things that I think every bank that we talk to is looking to try
and do is create and re-establish in some circumstances a greater
amount of responsibility and trust with their customers,” he
said.

“If you look at the way that PINs are
issued, when a PIN gets compromised, the customer will blame the
bank irrespective of whose fault it is. Within a voice signature
environment, that can’t happen. The only person who can sign for a
transaction is the person with the voice. Voice signatures conform
to the EU digital signature mandate, so there’s an actual audit
trail to the transaction itself. So if somebody signs a transaction
using a voice signature, the bank is pretty much in the clear and
they don’t have any liability or responsibility – it’s down to the
consumer.”

Ogden believes voice signature technology
has many advantages over other forms of biometrics, such as
fingerprint and iris scanning.

“I think all biometrics are brilliant so
I’m not knocking any of them, but the major issue with fingerprint
technology is the maintenance of the actual fingerprint
readers.”

“What we wanted to do was come up with a
system that anybody could use, where they didn’t have to install
any software or buy any hardware. For a phone transaction you don’t
need any special software, you just have to dial up a certain
number like a regular phone call. Voice may well become the
standard as opposed to chip and PIN. Chip and PIN is restricted to
retail, but using voice signatures goes across everything. There’s
no transaction you can’t authenticate with voice.”

Cost and revenue
benefits

Biometrics. Consumer preference for biometric methods
Alongside cutting down on the risk of fraud, organisations that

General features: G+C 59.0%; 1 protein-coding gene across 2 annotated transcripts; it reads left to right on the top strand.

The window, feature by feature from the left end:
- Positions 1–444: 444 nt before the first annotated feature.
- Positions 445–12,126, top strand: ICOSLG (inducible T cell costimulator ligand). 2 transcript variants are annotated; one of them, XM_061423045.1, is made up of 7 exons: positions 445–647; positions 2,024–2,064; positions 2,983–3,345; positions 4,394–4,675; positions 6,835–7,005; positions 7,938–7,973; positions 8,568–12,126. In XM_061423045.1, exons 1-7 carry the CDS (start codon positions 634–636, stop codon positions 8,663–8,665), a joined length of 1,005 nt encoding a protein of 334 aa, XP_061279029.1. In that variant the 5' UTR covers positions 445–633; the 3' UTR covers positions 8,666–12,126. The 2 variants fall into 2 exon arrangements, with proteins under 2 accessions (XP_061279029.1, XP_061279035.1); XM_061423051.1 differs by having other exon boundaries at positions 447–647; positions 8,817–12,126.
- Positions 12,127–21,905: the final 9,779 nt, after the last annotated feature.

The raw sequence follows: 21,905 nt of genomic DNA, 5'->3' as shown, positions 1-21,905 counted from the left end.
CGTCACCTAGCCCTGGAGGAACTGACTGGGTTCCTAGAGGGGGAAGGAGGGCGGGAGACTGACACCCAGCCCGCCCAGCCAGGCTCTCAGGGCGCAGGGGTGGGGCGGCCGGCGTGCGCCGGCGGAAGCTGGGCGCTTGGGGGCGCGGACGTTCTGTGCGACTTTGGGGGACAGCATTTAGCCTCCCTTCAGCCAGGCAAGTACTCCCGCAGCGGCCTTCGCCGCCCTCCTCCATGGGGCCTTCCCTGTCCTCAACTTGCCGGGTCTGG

implement Voice Commerce’s services also get reduced payment
processing rates.

“If they are a business, they will get 50
basis points off any transaction they process as long as it’s
voice-signed and it will also be guaranteed. There is an immediate
cost saving there,” Ogden told CI.

“If it’s a bank or a financial services
organisation, it depends where they deploy it. If, for example,
they roll out with the Voice Transact platform because they want to
exploit the market for mobile payments, then there isn’t actually
any cost as it’s revenue-generating and we will have a shared
revenue agreement with them. If they just want to use it for ID and
verification, say at a call centre or internet banking level, there
are associated costs. But what they’re doing is adding a new layer
of customer authentication and removing other issues because of the
lack of security with some of their existing systems.

“We’re getting an awful lot of interest in
this. Very soon we will be deploying voice on a national basis in a
very significant European country,” Ogden added.

“If you were to take a four-year view,
which is what we’re doing, if a bank starts to implement with us
now we would recommend they go for mobile payments because it will
start to generate revenues. By the end of the four-year period – it
will probably take that long – they would probably have about 70 to
80 percent of their customer base enrolled. They would then be
cutting down significantly on inbound calls at call centres,
because 99.6 percent of the authorisations are being handled off
the interactive voice response system and they can be handled on a
multilingual basis as well.

“Even if you’re a UK bank, you’ve got
customers who speak different languages and you can start to
deliver solutions to them in their own language. The cost savings
become quite considerable. Effectively the voice signature platform
becomes your bank on your phone, the same as having a conversation
with a branch teller.”